The TV debate

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    Posted: 14 April 2011 12:06 PM

    Minyanville’s Mike Shuster thinks Apple is not ready / willing to do the HD TV scheme.  He quotes Steve J

    The problem with innovation in the television industry is the go-to market strategy. The television industry fundamentally has a subsidized business model that gives everybody a set-top box for free, or for $10 a month. And that pretty much squashes any opportunity for innovation, because nobody’s willing to buy a set-top box. Ask Tivo, ask Replay TV, ask Roku, ask Vudu, ask us, ask Google in a few months.

    Sony’s tried, Panasonic’s tried, a lot of people tried. And they all failed.

    The only way that’s ever going to change is if you can really go back to square one, tear up the set top box, redesign it from scratch with a consistent UI across all these different functions, and get it to consumers in a way that they’re willing to pay for it. And right now there’s no way to do that.

    Let’s break that last paragraph down.

    1. Square One.  Redesign from scratch.  (Apple is willing to do that.  Witness iOS and OS X, Final Cut Pro, About This Mac, MacWrite)
    2. Consistent UI.  (Apple is better than the thundering herd at this)
    3. Get it to consumers  
    4. In a way that they’re willing to pay
    5. And write now there’s no way to do that.

    Content delivery segments:

    1. Streaming.  Netflix, Apple.
    2. In the house:  to computer, to Apple TV, to TV


    Here’s my house and interaction with the TV:

    1. We could get ATT DSL TV, but we declined.  It doesn’t matter.
    2. 2 remotes. 
    3. the TV has a DVD/VHS drive attached.  We rarely use it.  Even if we did, its not exactly fun.
    4. channels—- the usual crap.      If there was a Ping / Facebook social network attached, then I’m sure the comments would be scathing.  Some channels would fold up.
    5.  Gives up, goes to Mac and enjoys the media library or internet or AFB.

    Apple TV is not in our cards at this time.  The demand isn’t there. 

    The market opportunity for Apple is there.  Its up to them to make an offer than we can’t refuse.  Otherwise, its going to a long relationship with Netflix streaming or buying DVD’s, in addition to books, news websites and maybe some magazine subscriptions thru iTunes.

         
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    Posted: 15 April 2011 04:13 AM #1

    I’ve been waiting for Apple to innovate there. I held out for a long-long time, without cable, without a DVD player, set top box, TIVO, bluray, and whatever else people always discuss… Actually, without a TV set, for that matter. smile

    A couple of months ago I finally got an LCD set and Apple TV (and a cheap-o upscaling DVD player in case friends bring a movie or it’s not yet available on iTunes or Amazon VOD, or Netflix).

    But I crave more.

    The problem here, as I see it, is not hardware competition, and not even small hardware margins. It is
    1) Speed of download - networks are still congested, although less so with the advent of FiOS (though I need to point out: I live in New York City, and still don’t have FioS in my building). This is getting better pretty rapidly.
    2) The incredible complexity of industry structure and the value chain of movies and TV, i.e. content. I used to think the industry is full of the dumbest, most arcane players who will always be resistant to change. While that’s true to an extent, after studying the industry in a bit more depth, things are just not as easy as moving all content to an Apple server farm and flicking off a switch to start selling.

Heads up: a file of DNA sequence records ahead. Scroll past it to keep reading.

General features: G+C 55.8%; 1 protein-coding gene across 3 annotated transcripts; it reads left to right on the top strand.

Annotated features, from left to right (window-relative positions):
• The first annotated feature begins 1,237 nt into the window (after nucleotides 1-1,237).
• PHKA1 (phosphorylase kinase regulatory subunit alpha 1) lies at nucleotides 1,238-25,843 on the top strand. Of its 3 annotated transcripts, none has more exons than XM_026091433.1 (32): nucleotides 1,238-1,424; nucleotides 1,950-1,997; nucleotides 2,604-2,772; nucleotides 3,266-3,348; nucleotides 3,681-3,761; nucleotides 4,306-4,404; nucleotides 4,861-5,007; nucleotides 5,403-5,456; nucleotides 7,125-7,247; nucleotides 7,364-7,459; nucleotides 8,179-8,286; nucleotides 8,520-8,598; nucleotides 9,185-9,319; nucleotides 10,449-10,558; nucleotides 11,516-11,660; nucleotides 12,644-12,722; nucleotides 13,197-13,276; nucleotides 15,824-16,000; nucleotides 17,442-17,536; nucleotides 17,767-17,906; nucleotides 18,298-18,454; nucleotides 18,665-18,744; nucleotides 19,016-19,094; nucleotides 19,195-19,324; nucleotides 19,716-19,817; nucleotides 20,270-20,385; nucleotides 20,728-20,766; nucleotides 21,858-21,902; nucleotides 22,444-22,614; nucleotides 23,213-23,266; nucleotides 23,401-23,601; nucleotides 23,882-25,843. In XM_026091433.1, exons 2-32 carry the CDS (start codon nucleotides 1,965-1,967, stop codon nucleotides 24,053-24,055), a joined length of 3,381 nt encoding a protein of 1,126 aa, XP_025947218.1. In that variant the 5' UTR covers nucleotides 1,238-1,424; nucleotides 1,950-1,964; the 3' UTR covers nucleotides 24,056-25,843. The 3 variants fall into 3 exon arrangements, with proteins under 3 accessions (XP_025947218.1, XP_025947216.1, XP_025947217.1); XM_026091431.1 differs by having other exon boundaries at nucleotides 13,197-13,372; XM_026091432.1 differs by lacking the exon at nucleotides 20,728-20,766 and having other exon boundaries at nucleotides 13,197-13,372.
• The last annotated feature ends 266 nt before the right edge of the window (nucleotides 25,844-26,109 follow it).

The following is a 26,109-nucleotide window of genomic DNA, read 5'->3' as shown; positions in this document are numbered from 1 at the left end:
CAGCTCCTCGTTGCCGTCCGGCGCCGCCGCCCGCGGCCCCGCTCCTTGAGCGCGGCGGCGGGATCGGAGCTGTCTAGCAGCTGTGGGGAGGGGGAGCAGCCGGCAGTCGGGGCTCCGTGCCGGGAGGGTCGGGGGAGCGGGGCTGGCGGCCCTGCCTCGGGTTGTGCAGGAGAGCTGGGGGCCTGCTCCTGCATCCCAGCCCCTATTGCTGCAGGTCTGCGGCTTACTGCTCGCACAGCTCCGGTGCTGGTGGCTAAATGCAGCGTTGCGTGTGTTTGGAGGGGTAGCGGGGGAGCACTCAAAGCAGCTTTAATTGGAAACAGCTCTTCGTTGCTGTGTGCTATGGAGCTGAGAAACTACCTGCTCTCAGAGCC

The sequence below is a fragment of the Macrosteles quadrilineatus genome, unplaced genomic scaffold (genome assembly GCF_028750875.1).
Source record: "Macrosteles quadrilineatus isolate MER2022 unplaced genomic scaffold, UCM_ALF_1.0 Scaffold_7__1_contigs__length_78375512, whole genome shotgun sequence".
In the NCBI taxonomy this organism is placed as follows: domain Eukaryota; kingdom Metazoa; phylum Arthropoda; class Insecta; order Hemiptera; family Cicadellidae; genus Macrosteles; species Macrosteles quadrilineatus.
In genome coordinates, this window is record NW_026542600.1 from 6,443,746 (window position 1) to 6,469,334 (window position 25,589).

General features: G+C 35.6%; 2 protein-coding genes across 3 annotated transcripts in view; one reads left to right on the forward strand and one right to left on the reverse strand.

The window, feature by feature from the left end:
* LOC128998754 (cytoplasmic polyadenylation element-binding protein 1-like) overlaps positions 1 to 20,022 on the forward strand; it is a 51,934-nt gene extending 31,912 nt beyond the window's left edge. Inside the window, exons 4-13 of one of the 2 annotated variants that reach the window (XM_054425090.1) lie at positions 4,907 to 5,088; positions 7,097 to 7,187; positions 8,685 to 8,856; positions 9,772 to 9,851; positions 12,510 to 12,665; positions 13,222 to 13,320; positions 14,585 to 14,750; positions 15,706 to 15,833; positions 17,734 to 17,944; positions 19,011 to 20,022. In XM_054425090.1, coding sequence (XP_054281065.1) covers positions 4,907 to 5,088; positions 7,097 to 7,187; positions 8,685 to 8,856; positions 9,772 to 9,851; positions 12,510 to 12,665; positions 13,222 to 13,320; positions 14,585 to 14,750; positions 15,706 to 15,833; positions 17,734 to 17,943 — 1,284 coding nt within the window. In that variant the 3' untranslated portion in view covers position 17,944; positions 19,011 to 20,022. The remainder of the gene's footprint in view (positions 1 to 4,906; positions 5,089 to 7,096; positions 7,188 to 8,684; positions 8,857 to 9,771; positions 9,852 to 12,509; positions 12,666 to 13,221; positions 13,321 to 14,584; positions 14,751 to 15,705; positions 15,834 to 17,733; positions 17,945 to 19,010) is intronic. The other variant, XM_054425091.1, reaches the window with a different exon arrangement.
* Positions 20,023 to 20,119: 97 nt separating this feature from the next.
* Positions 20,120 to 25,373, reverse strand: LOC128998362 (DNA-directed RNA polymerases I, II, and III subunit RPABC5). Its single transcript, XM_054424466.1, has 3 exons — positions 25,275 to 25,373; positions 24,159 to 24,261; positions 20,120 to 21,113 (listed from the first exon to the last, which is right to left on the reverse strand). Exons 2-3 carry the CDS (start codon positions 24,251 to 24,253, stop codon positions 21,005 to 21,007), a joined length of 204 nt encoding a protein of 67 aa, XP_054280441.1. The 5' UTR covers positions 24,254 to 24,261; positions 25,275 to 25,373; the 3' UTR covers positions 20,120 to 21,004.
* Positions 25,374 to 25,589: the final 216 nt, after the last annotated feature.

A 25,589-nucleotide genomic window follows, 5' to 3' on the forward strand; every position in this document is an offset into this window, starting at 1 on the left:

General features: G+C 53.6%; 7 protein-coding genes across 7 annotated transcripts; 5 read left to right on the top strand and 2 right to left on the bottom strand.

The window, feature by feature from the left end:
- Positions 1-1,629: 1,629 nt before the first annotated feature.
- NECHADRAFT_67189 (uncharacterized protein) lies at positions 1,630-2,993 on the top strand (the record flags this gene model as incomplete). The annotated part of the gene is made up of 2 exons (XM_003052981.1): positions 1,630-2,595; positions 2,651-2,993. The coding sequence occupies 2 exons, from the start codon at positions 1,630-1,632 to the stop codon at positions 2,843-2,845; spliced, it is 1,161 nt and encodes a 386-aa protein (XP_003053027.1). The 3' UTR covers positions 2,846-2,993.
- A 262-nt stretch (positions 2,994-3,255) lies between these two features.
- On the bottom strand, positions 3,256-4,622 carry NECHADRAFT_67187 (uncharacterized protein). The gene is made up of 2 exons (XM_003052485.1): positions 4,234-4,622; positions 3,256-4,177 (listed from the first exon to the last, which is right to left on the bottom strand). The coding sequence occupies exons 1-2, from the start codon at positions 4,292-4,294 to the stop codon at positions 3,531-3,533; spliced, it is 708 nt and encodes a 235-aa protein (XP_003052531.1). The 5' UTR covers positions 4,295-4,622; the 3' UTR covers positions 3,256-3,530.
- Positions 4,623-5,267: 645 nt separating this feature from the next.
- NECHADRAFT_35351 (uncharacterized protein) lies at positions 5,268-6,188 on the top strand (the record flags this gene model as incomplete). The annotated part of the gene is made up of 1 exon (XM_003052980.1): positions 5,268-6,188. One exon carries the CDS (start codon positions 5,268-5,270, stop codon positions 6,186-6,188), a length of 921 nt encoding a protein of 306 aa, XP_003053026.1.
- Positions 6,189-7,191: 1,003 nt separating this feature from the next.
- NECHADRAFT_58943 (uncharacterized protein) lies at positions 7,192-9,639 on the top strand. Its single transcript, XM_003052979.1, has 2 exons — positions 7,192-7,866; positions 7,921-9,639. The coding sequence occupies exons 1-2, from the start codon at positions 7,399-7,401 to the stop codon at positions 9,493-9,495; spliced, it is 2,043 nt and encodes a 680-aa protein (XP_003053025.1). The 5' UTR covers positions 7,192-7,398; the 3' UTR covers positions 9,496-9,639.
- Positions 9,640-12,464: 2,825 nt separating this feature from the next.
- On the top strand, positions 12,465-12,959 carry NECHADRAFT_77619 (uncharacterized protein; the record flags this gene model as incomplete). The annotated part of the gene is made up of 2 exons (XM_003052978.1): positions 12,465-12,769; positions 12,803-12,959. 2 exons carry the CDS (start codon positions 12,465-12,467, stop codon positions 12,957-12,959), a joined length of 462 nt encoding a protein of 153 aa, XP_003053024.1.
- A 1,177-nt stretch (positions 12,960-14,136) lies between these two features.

There are many players clamoring for control and many business models being tested out. No one knows what works yet. I think Steve alluded to this before. I think he also didn’t speak the whole truth (i.e. they’ve been definitely thinking about this, and we don’t know exactly what is on their minds).

    Let’s watch this space. Heck, I’m ready - just started using AirPlay to show photos from a recent trip and then watch a movie off of Netflix.

    What’s next, Apple? :apple:

         
  • Posted: 15 April 2011 05:16 PM #2

    @Treehouse: I thought your initial post did a great job of breaking out some of the key issues regarding a possible Apple TV or Apple set-box. I’m surprised that the topic didn’t catch, but regardless, it was a very nice post on your part.

         
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    Posted: 15 April 2011 05:41 PM #3

    FalKirk - 15 April 2011 08:16 PM

    @Treehouse: I thought your initial post did a great job of breaking out some of the key issues regarding a possible Apple TV or Apple set-box. I’m surprised that the topic didn’t catch, but regardless, it was a very nice post on your part.

    I agree

    Two thoughts.

    It was reported some time ago that Apple was looking to sell the right to install AppleTV into TV’s.  That can allow them to get into the TV business thru the back door.  I think they could sell their own branded Apple TV set along side everyone else.  They would not compete since their TV would be about 50% more expensive.  Not sure there is enough demand for that product.

    So I think the time is not right because TV’s are still too expensive.  The reason the iPad took off was because of price.  When flatscreen HD TV’s in the 50” size are about $600 then they might have a shot.

         
  • Posted: 15 April 2011 05:44 PM #4

    Thought this was relevant to the discussion.

    http://www.9to5mac.com/61597/apple-branded-television-set-could-sport-hybrid-laser-projection-display-patent-indicates/

         
  • Posted: 17 April 2011 12:00 AM #5

    Mikedmvp - 15 April 2011 08:44 PM

    Thought this was relevant to the discussion.

    http://www.9to5mac.com/61597/apple-branded-television-set-could-sport-hybrid-laser-projection-display-patent-indicates/

    Projection video seems more in keeping with Apple’s penchant for reinventing the TV experience.  As others have posted, the picture quality of projection sets can be outstanding and probably offer better margin than the LCD/LED flat panels—a keenly competitive environment that would no doubt do damage to Apple’s envied gross margin.